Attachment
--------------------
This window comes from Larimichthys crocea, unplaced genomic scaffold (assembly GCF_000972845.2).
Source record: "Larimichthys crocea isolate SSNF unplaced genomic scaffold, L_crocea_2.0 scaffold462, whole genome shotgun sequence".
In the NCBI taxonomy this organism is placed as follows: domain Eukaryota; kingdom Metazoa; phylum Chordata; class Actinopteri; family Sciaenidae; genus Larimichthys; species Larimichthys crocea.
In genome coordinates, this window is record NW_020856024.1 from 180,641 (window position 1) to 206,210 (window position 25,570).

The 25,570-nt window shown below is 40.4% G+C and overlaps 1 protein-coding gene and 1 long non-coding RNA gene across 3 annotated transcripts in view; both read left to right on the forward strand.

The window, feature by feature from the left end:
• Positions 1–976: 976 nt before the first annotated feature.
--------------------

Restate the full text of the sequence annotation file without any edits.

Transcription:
This window comes from Larimichthys crocea, unplaced genomic scaffold (assembly GCF_000972845.2).
Source record: "Larimichthys crocea isolate SSNF unplaced genomic scaffold, L_crocea_2.0 scaffold462, whole genome shotgun sequence".
In the NCBI taxonomy this organism is placed as follows: domain Eukaryota; kingdom Metazoa; phylum Chordata; class Actinopteri; family Sciaenidae; genus Larimichthys; species Larimichthys crocea.
In genome coordinates, this window is record NW_020856024.1 from 180,641 (window position 1) to 206,210 (window position 25,570).

The 25,570-nt window shown below is 40.4% G+C and overlaps 1 protein-coding gene and 1 long non-coding RNA gene across 3 annotated transcripts in view; both read left to right on the forward strand.

The window, feature by feature from the left end:
• Positions 1–976: 976 nt before the first annotated feature.